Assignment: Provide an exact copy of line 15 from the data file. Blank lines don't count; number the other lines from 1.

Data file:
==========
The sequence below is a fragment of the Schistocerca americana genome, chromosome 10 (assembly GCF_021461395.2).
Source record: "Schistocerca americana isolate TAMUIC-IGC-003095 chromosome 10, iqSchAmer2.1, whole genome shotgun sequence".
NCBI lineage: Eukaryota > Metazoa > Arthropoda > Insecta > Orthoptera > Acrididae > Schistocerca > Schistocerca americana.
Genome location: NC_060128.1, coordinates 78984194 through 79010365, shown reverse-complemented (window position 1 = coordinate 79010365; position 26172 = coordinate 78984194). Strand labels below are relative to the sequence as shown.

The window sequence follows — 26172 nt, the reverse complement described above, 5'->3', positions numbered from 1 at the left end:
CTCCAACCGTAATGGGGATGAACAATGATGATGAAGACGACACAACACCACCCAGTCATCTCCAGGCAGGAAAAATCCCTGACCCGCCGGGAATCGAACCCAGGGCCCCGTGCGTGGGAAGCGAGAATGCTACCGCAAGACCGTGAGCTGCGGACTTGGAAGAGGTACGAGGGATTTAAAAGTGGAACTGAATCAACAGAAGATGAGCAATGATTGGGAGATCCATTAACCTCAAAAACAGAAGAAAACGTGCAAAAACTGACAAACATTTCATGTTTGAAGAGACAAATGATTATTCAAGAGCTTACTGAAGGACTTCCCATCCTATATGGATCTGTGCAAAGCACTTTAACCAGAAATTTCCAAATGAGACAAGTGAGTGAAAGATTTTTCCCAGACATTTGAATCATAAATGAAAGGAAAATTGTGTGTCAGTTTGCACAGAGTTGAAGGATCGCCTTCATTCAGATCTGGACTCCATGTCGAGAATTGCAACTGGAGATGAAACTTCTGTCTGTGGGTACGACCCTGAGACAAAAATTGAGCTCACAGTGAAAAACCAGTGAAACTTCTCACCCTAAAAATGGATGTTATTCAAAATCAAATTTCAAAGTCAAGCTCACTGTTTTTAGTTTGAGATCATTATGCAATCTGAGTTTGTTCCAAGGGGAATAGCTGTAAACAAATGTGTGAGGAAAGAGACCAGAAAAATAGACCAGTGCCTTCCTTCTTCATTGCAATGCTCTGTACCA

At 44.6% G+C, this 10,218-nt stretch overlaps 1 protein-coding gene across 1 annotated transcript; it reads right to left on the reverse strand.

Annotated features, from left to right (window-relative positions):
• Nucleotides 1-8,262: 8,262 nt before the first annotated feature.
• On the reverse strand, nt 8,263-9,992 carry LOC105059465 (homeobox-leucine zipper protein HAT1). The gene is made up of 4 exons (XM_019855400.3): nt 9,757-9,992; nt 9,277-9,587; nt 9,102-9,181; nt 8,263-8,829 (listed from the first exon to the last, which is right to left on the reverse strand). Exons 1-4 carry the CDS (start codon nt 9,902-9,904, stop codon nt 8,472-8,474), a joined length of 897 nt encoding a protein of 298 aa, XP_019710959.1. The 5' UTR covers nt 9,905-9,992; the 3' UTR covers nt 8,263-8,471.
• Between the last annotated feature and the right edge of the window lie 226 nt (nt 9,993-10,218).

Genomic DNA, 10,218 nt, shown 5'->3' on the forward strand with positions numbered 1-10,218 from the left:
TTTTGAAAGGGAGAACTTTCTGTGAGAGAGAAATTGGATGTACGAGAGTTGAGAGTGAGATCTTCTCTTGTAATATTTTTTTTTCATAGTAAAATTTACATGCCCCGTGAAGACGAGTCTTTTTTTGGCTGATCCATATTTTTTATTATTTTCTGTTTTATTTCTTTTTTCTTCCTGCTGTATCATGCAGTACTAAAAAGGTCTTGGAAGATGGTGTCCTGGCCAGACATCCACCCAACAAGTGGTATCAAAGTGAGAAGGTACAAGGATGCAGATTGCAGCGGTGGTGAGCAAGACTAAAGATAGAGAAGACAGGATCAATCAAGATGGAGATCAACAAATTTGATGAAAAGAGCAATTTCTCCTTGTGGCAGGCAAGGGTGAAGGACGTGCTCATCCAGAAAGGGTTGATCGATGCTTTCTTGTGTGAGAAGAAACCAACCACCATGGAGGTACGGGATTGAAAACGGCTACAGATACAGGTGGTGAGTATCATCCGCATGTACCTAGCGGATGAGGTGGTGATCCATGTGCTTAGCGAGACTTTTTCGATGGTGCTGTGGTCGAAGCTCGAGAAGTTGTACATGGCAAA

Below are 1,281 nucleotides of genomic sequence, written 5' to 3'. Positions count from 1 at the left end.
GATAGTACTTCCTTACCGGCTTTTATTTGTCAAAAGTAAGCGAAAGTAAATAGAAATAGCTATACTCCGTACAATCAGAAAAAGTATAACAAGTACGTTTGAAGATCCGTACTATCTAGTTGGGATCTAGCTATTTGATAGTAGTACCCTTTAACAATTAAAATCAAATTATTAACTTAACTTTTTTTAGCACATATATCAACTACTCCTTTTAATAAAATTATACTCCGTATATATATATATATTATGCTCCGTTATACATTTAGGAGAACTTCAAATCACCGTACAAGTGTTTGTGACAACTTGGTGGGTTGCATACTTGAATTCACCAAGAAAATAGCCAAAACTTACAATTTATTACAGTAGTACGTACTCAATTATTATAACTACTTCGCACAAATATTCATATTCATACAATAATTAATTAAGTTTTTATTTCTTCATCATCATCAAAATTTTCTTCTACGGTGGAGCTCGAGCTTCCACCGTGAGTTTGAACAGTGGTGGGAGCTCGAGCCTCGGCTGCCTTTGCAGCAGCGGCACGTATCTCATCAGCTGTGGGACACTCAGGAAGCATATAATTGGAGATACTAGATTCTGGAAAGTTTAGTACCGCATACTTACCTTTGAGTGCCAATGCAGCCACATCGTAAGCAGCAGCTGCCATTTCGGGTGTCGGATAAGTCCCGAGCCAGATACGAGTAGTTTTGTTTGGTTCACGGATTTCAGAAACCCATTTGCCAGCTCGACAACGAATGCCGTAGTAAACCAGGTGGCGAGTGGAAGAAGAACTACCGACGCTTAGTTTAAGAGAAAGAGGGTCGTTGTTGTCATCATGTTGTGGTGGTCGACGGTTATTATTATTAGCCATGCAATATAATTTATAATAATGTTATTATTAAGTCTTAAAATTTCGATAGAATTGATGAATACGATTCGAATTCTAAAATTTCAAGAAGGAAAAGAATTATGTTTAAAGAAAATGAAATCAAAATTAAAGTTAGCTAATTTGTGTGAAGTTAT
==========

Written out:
GATAGTACTTCCTTACCGGCTTTTATTTGTCAAAAGTAAGCGAAAGTAAATAGAAATAGCTATACTCCGTACAATCAGAAAAAGTATAACAAGTACGTTTGAAGATCCGTACTATCTAGTTGGGATCTAGCTATTTGATAGTAGTACCCTTTAACAATTAAAATCAAATTATTAACTTAACTTTTTTTAGCACATATATCAACTACTCCTTTTAATAAAATTATACTCCGTATATATATATATATTATGCTCCGTTATACATTTAGGAGAACTTCAAATCACCGTACAAGTGTTTGTGACAACTTGGTGGGTTGCATACTTGAATTCACCAAGAAAATAGCCAAAACTTACAATTTATTACAGTAGTACGTACTCAATTATTATAACTACTTCGCACAAATATTCATATTCATACAATAATTAATTAAGTTTTTATTTCTTCATCATCATCAAAATTTTCTTCTACGGTGGAGCTCGAGCTTCCACCGTGAGTTTGAACAGTGGTGGGAGCTCGAGCCTCGGCTGCCTTTGCAGCAGCGGCACGTATCTCATCAGCTGTGGGACACTCAGGAAGCATATAATTGGAGATACTAGATTCTGGAAAGTTTAGTACCGCATACTTACCTTTGAGTGCCAATGCAGCCACATCGTAAGCAGCAGCTGCCATTTCGGGTGTCGGATAAGTCCCGAGCCAGATACGAGTAGTTTTGTTTGGTTCACGGATTTCAGAAACCCATTTGCCAGCTCGACAACGAATGCCGTAGTAAACCAGGTGGCGAGTGGAAGAAGAACTACCGACGCTTAGTTTAAGAGAAAGAGGGTCGTTGTTGTCATCATGTTGTGGTGGTCGACGGTTATTATTATTAGCCATGCAATATAATTTATAATAATGTTATTATTAAGTCTTAAAATTTCGATAGAATTGATGAATACGATTCGAATTCTAAAATTTCAAGAAGGAAAAGAATTATGTTTAAAGAAAATGAAATCAAAATTAAAGTTAGCTAATTTGTGTGAAGTTAT